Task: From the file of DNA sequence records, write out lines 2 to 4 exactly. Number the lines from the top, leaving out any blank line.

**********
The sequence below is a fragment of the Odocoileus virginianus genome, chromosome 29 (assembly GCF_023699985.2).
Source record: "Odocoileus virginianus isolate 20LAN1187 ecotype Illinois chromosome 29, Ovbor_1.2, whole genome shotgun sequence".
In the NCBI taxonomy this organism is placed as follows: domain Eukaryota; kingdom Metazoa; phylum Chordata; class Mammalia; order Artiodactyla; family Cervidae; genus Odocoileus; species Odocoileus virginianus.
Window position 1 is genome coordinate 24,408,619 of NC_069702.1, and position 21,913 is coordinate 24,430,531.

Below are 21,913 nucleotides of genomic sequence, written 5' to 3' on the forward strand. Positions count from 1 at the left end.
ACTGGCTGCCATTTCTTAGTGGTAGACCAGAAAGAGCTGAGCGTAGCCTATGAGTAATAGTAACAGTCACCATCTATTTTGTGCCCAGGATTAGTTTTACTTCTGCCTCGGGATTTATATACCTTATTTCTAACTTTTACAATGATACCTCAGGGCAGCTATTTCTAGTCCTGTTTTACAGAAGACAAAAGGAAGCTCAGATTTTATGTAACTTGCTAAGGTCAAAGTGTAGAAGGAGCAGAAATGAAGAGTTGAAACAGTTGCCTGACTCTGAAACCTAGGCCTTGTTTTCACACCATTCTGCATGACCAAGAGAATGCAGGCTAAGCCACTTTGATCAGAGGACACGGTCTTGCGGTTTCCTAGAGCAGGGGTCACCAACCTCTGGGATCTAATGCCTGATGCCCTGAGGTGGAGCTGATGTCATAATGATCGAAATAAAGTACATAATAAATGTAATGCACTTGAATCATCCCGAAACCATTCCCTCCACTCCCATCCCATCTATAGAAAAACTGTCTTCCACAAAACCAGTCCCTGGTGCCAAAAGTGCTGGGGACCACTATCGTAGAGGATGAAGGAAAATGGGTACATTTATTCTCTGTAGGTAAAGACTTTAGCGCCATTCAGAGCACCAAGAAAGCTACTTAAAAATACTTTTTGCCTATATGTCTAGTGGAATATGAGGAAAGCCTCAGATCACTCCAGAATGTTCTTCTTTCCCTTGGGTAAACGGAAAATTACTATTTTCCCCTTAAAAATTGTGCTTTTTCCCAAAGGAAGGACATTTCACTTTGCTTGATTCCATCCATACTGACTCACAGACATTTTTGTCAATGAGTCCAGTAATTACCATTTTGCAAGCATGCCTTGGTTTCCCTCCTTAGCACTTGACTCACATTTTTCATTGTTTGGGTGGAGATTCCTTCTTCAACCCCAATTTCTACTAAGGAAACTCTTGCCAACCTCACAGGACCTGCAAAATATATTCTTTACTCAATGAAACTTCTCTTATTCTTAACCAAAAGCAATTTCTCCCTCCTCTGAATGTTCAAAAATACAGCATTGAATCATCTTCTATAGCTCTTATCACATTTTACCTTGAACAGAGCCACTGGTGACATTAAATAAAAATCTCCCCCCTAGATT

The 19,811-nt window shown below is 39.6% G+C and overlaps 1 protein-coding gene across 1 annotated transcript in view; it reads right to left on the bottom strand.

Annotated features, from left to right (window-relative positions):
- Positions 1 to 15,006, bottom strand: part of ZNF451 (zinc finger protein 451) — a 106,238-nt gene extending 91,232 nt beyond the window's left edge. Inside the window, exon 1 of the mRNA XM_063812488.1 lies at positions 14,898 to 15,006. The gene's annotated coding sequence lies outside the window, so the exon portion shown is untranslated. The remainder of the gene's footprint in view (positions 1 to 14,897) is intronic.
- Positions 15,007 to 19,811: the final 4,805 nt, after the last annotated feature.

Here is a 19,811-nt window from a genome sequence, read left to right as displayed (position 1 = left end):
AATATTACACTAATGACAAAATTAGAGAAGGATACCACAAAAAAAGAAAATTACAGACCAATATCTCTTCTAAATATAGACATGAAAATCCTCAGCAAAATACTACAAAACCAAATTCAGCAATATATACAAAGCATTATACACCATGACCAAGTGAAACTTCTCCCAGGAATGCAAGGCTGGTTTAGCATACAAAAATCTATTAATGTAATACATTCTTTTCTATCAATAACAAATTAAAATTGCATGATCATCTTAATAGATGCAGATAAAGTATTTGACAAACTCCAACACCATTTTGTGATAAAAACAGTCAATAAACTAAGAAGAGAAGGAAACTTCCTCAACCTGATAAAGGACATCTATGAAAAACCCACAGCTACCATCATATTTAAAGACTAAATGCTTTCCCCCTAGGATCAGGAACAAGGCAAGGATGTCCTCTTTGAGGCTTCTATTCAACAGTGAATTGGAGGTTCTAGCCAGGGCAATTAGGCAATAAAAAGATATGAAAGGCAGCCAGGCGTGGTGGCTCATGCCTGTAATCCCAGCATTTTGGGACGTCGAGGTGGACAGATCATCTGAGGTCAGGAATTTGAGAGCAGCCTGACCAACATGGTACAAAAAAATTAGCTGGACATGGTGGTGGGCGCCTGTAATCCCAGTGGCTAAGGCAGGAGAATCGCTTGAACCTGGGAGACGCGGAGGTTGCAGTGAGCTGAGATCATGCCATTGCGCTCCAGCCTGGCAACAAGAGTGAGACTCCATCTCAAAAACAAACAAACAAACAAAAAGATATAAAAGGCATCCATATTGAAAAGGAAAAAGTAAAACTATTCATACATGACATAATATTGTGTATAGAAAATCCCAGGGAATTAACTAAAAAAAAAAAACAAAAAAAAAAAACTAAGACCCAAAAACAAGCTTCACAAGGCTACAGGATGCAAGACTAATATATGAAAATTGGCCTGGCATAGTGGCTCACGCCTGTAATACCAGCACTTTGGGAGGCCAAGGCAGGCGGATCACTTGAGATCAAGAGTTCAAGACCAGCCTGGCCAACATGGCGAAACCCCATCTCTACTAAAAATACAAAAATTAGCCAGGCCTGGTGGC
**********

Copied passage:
Source record: "Odocoileus virginianus isolate 20LAN1187 ecotype Illinois chromosome 29, Ovbor_1.2, whole genome shotgun sequence".
In the NCBI taxonomy this organism is placed as follows: domain Eukaryota; kingdom Metazoa; phylum Chordata; class Mammalia; order Artiodactyla; family Cervidae; genus Odocoileus; species Odocoileus virginianus.
Window position 1 is genome coordinate 24,408,619 of NC_069702.1, and position 21,913 is coordinate 24,430,531.